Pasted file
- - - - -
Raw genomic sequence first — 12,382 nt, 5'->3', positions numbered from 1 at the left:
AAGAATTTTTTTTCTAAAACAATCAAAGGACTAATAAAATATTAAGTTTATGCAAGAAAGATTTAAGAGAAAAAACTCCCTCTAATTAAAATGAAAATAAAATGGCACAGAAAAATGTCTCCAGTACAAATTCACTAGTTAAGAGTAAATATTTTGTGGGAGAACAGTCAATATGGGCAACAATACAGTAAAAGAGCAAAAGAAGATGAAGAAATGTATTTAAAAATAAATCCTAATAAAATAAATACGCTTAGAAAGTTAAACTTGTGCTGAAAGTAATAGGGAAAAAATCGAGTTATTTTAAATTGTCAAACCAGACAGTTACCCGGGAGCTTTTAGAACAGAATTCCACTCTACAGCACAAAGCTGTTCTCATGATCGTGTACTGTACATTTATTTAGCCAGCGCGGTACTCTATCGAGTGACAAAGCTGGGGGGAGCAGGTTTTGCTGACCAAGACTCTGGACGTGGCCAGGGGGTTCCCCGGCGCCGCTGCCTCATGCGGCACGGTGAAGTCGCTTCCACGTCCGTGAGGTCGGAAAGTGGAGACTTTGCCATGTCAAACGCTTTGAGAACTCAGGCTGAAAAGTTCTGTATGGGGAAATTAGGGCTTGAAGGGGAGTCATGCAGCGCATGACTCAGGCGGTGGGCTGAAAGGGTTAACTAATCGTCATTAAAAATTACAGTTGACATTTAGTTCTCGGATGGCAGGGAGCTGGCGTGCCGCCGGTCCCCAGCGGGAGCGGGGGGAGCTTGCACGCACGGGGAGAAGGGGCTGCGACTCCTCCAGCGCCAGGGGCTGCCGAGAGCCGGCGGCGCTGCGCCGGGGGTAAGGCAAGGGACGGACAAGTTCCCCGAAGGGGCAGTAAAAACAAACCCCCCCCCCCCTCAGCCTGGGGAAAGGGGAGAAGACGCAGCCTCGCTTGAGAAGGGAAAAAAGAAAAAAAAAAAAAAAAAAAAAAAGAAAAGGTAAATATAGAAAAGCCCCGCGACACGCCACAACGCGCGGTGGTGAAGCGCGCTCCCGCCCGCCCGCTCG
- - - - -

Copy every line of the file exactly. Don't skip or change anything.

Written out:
Raw genomic sequence first — 12,382 nt, 5'->3', positions numbered from 1 at the left:
AAGAATTTTTTTTCTAAAACAATCAAAGGACTAATAAAATATTAAGTTTATGCAAGAAAGATTTAAGAGAAAAAACTCCCTCTAATTAAAATGAAAATAAAATGGCACAGAAAAATGTCTCCAGTACAAATTCACTAGTTAAGAGTAAATATTTTGTGGGAGAACAGTCAATATGGGCAACAATACAGTAAAAGAGCAAAAGAAGATGAAGAAATGTATTTAAAAATAAATCCTAATAAAATAAATACGCTTAGAAAGTTAAACTTGTGCTGAAAGTAATAGGGAAAAAATCGAGTTATTTTAAATTGTCAAACCAGACAGTTACCCGGGAGCTTTTAGAACAGAATTCCACTCTACAGCACAAAGCTGTTCTCATGATCGTGTACTGTACATTTATTTAGCCAGCGCGGTACTCTATCGAGTGACAAAGCTGGGGGGAGCAGGTTTTGCTGACCAAGACTCTGGACGTGGCCAGGGGGTTCCCCGGCGCCGCTGCCTCATGCGGCACGGTGAAGTCGCTTCCACGTCCGTGAGGTCGGAAAGTGGAGACTTTGCCATGTCAAACGCTTTGAGAACTCAGGCTGAAAAGTTCTGTATGGGGAAATTAGGGCTTGAAGGGGAGTCATGCAGCGCATGACTCAGGCGGTGGGCTGAAAGGGTTAACTAATCGTCATTAAAAATTACAGTTGACATTTAGTTCTCGGATGGCAGGGAGCTGGCGTGCCGCCGGTCCCCAGCGGGAGCGGGGGGAGCTTGCACGCACGGGGAGAAGGGGCTGCGACTCCTCCAGCGCCAGGGGCTGCCGAGAGCCGGCGGCGCTGCGCCGGGGGTAAGGCAAGGGACGGACAAGTTCCCCGAAGGGGCAGTAAAAACAAACCCCCCCCCCCCTCAGCCTGGGGAAAGGGGAGAAGACGCAGCCTCGCTTGAGAAGGGAAAAAAGAAAAAAAAAAAAAAAAAAAAAAAGAAAAGGTAAATATAGAAAAGCCCCGCGACACGCCACAACGCGCGGTGGTGAAGCGCGCTCCCGCCCGCCCGCTCG